Paper ID: | 317 |
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Title: | Solving Random Systems of Quadratic Equations via Truncated Generalized Gradient Flow |

The paper proposes a novel algorithm for solving random systems of quadratic equations, an important problem in signal processing (which belongs to the class of phase retrieval problems). As in previous proposed algorithms (e.g. the truncated Wirtinger flow algorithm), the algorithm is comprised of two stages: an initialization procedure, followed by iterative refinement of the solution. In contrast to the (truncated) spectral initialization procedures used in previous works, the authors propose a novel orthogonality-promoting initialization procedure, avoiding the known short-coming of spectral methods relying on heavy-tailed distributed quantities. An empirical study clearly shows the advantage of this new initialization procedure over previous ones. Given the initial approximation, the paper then proposes an iterative truncated-generalized-gradient algorithm for minimizing a non-convex and non-smooth amplitude-based cost function (instead of an intensity-based one) to further refine the solution. Assuming Gaussian design, they provide a rigorous analysis of its convergence to the correct solution in exponential rate, given a sufficiently accurate initial approximation. As far as I understand, the proof relies on a novel observation, showing that a smart truncation of generalized gradient components avoids directing the algorithm to spurious direction during the search. Empirical study shows that the proposed algorithm is superior to the state-of-the-art algorithms and significantly reduce the number of equations needed for solving the problem, thus considerably narrowing the gap toward the information theoretic number of equations provably required.

The paper is well written and easy to follow. Although I haven't been familiar with the problem before, the background and connection to previous results put me right on track for understanding the motivation behind the proposed algorithm. The analysis and state-of-the-art empirical results are quite convincing and as an outsider to phase retrieval problems (and counting on the authors integrity) I believe that the results given in the paper will play a significant role in future work in the field. Some minor issues: - In line 133, should it be "for sufficiently small step size"? - In line 152, is z missing the subscript t? - In equation 9, can you please define h explicitly, as it is quite confusing.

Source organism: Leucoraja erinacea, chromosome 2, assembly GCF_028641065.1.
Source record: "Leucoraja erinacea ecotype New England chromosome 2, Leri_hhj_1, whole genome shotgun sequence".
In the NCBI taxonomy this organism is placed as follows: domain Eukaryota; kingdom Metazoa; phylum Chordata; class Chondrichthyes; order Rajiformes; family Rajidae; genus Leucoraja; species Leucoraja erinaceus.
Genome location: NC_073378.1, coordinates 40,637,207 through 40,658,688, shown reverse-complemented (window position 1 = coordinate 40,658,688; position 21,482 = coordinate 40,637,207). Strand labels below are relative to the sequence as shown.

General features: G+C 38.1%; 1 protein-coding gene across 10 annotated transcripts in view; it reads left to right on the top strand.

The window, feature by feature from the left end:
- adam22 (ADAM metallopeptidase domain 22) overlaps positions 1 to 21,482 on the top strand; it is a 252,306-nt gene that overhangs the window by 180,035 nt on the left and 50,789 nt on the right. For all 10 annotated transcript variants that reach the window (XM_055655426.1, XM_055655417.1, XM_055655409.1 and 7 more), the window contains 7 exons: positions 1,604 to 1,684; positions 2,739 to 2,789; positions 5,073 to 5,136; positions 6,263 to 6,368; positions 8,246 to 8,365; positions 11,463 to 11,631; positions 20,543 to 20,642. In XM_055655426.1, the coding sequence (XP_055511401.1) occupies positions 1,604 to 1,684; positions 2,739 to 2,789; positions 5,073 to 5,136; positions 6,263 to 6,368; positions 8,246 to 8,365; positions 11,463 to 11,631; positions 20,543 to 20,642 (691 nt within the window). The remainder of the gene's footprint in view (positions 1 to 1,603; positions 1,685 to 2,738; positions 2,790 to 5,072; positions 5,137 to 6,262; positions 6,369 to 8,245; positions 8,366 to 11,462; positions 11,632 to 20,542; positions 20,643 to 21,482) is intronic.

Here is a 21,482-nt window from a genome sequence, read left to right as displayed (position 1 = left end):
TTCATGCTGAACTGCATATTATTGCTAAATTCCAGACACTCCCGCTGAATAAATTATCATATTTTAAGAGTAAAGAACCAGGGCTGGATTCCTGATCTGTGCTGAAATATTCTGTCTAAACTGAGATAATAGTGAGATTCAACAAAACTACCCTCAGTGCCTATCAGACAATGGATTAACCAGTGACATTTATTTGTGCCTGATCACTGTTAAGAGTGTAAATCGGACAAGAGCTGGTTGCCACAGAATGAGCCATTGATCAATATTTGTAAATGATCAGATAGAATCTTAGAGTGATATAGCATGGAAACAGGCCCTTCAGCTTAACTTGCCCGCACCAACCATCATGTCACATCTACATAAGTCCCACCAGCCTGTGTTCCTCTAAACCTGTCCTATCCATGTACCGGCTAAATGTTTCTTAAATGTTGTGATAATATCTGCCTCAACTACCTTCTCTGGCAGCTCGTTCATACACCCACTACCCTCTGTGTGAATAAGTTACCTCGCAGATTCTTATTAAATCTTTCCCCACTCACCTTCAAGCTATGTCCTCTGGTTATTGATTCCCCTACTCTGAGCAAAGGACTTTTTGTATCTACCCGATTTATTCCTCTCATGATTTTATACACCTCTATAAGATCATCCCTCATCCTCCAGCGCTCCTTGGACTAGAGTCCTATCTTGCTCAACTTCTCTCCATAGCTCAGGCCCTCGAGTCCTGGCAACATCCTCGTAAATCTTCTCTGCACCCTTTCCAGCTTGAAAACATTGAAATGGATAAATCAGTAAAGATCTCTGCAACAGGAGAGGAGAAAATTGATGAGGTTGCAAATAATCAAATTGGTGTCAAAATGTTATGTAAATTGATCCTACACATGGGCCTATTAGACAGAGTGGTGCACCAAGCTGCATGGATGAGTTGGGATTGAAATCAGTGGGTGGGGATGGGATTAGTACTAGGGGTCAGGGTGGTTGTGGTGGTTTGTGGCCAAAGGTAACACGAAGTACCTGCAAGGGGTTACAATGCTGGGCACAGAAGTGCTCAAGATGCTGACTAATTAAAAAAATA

2-Confident (read it all; understood it all reasonably well)

This paper proposes a new algorithm called the truncated generalized gradient flow (TGGF) to solve quadratic linear systems. This algorithm starts with an orthogonality-promoting initialization and then then successively updates scaled iterations, which is in contrast with to existing literature where spectral initializations are used.

I found the paper in general well-written and the results solid. The main result Theorem 1 assumes noiseless measurements. Can this be generalized to the case of noisy measurements?

1-Less confident (might not have understood significant parts)

The authors propose a novel algorithm, called Truncated Generalised Grdient Flow, to solve a system of quadratic equations, which is a NP-hard problem. The authors show how their method outperforms existing ones in terms of quality of the result, reaching an exact solution with high probability even when the ratio between number of equations and number of unknown approaches the minimum theoretical limit (which is not the case of the other existing methods mentioned in the manuscript). Also, the solution proposed here keeps a level of complexity that is linear with the time required to read the data

The paper is very well written and structured. The problem is clearly stated and the proposed method represents an improvement above the other ones mentioned in the paper, which is clearly proved by the extensive comparison between the methods carried out throughout the entire paper. You give a good introduction, however I would advise to complete it by briefly mention existing methods performance and that of your technique (also lines 89-93 could be moved in the introduction, as well as lines 106-107). Finally, it would be a good addition to the paper if you could include a real-data example of a typical problem where solving such a system of equations is fundamental. This would clearly create a gap between your method and existing ones.

2-Confident (read it all; understood it all reasonably well)